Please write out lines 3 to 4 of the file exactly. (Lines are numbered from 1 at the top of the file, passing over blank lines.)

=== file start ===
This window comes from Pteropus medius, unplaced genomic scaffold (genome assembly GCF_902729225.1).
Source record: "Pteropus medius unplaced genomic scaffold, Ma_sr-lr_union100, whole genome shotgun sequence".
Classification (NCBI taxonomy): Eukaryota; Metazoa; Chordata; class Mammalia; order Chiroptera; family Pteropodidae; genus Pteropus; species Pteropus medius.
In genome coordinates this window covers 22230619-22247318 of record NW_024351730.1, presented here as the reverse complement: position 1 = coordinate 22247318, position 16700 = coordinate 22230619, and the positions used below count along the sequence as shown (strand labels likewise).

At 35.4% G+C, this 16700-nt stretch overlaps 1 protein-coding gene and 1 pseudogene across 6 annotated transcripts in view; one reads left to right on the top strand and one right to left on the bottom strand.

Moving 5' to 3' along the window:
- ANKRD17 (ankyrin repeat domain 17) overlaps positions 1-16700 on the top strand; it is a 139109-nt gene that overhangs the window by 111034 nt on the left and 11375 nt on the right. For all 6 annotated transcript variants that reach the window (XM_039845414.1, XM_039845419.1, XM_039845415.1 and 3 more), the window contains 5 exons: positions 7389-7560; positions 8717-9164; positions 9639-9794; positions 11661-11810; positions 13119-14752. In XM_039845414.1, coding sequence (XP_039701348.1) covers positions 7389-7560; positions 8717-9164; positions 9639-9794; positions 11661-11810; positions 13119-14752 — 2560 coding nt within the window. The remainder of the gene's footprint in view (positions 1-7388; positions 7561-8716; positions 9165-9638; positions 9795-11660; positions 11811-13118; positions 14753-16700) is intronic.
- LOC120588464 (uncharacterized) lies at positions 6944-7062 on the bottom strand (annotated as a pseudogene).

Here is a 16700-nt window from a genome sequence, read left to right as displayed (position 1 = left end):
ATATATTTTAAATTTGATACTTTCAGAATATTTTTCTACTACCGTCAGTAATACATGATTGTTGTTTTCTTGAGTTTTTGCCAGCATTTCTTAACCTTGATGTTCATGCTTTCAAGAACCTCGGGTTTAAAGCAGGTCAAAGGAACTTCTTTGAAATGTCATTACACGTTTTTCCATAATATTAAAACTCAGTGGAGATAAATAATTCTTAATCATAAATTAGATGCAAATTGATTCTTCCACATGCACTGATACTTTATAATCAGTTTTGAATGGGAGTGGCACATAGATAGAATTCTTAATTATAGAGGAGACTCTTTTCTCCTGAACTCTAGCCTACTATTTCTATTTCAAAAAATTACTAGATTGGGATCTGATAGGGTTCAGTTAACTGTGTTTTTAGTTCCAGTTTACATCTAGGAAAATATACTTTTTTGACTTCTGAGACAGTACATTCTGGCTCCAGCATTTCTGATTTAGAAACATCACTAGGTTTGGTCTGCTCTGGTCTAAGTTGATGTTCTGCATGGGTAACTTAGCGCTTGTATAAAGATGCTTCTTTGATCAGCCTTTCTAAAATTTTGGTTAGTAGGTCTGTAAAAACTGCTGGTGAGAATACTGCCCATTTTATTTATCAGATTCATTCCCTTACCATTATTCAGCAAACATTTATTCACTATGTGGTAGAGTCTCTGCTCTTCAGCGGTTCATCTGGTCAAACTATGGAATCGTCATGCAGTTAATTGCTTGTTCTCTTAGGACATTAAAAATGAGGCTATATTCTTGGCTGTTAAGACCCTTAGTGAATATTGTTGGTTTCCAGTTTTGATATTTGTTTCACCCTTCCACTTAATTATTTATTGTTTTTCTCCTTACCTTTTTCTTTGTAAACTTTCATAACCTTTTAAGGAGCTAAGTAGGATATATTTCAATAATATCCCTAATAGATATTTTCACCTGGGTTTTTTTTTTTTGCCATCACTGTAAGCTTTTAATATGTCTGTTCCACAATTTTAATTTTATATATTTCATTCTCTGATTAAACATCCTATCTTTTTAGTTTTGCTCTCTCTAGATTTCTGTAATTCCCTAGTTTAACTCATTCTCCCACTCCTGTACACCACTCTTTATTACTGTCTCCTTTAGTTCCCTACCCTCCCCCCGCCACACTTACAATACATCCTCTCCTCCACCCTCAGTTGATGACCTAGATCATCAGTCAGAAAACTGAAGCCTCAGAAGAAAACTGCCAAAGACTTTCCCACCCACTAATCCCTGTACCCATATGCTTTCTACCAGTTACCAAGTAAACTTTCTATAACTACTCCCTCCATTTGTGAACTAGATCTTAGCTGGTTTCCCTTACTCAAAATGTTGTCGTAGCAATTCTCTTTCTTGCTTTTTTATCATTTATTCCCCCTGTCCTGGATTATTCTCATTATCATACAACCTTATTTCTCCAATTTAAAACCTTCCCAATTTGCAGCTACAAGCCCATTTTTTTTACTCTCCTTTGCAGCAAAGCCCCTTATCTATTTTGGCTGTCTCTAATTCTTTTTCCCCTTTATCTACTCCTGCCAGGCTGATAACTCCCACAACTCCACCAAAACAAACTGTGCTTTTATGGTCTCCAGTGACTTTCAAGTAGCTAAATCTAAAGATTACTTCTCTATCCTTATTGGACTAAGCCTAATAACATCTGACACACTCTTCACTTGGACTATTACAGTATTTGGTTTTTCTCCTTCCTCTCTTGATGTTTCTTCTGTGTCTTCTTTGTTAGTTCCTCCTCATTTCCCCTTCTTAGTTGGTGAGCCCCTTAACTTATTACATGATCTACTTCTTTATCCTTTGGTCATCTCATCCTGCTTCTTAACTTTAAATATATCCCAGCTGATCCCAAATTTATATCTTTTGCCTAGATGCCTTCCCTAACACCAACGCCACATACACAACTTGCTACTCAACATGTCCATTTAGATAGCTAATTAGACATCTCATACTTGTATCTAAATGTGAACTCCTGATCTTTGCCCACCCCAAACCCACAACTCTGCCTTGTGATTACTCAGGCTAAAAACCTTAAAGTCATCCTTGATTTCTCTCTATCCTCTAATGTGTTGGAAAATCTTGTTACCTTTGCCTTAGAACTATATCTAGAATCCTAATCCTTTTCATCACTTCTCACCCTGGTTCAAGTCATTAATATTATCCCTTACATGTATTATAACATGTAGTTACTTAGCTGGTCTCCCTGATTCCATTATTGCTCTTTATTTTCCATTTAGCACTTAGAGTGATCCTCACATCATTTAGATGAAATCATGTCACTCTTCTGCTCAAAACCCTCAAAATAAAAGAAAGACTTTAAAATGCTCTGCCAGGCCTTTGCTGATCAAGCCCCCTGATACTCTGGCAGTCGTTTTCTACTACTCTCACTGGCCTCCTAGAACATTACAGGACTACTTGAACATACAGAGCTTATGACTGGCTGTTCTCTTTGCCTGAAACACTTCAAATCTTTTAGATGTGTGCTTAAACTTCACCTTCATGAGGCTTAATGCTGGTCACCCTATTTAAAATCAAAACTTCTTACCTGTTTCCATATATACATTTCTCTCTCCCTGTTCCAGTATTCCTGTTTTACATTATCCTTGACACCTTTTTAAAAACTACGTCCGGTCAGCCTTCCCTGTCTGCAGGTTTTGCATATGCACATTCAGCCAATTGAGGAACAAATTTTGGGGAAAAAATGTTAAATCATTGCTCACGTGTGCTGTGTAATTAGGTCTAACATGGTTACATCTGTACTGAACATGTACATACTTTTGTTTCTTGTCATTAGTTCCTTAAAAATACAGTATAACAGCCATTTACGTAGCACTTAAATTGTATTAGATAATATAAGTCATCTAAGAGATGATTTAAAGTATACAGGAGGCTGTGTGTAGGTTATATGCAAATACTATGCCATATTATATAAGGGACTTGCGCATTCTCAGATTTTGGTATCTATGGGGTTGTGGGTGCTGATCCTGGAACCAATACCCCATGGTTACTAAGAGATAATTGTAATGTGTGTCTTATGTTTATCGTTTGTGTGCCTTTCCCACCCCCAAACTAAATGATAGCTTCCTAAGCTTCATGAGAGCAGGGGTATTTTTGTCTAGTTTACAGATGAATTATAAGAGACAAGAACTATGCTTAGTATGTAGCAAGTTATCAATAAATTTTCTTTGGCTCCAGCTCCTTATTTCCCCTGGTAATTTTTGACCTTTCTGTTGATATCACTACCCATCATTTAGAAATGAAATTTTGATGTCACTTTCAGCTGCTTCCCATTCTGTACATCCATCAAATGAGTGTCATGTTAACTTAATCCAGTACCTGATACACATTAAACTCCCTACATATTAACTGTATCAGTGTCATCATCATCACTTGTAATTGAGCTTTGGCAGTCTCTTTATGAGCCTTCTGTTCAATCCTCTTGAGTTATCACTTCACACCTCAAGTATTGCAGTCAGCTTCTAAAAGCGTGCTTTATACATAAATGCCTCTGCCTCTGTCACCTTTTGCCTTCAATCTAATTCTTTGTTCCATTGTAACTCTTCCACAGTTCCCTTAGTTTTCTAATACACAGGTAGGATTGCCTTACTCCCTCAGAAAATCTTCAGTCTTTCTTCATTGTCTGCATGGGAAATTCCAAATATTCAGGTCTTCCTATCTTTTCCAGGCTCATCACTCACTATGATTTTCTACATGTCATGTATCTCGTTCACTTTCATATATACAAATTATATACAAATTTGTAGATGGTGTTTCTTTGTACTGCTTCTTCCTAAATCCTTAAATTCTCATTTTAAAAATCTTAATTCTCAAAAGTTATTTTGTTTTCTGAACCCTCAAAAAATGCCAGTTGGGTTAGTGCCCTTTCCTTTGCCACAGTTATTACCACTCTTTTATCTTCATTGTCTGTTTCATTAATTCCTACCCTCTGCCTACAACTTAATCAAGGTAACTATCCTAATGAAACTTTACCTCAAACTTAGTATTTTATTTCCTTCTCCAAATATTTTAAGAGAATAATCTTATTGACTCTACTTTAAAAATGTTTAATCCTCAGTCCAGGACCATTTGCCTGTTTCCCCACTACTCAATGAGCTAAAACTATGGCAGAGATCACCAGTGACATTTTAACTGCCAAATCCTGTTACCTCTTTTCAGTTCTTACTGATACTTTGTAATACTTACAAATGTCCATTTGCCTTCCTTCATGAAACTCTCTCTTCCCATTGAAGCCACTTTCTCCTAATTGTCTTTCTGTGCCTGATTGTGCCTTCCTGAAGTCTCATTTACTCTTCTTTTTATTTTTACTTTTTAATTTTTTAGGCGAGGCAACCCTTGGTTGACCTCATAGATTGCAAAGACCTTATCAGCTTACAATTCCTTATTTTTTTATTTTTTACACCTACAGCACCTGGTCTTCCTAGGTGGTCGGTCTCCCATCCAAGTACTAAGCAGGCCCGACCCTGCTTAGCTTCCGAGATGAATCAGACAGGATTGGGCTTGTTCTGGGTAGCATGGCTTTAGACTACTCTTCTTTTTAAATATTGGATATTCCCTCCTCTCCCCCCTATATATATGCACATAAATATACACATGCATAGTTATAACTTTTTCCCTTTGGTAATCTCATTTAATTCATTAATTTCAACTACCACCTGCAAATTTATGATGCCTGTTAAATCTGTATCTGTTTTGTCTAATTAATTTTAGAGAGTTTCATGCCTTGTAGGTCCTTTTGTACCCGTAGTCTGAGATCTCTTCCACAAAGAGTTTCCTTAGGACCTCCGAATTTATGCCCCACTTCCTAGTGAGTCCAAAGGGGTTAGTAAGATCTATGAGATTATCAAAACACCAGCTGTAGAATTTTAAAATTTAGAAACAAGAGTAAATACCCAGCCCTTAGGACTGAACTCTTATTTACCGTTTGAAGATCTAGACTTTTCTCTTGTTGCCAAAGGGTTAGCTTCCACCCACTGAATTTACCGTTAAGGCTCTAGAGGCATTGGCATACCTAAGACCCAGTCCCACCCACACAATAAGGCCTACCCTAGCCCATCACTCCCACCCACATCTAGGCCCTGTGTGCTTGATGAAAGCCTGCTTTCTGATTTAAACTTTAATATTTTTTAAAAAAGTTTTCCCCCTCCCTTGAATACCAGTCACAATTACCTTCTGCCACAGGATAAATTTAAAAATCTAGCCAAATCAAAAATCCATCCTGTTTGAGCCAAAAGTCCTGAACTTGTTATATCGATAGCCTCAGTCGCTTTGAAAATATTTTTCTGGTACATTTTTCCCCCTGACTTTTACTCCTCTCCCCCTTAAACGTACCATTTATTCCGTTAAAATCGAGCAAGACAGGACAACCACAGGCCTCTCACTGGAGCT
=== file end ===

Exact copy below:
Classification (NCBI taxonomy): Eukaryota; Metazoa; Chordata; class Mammalia; order Chiroptera; family Pteropodidae; genus Pteropus; species Pteropus medius.
In genome coordinates this window covers 22230619-22247318 of record NW_024351730.1, presented here as the reverse complement: position 1 = coordinate 22247318, position 16700 = coordinate 22230619, and the positions used below count along the sequence as shown (strand labels likewise).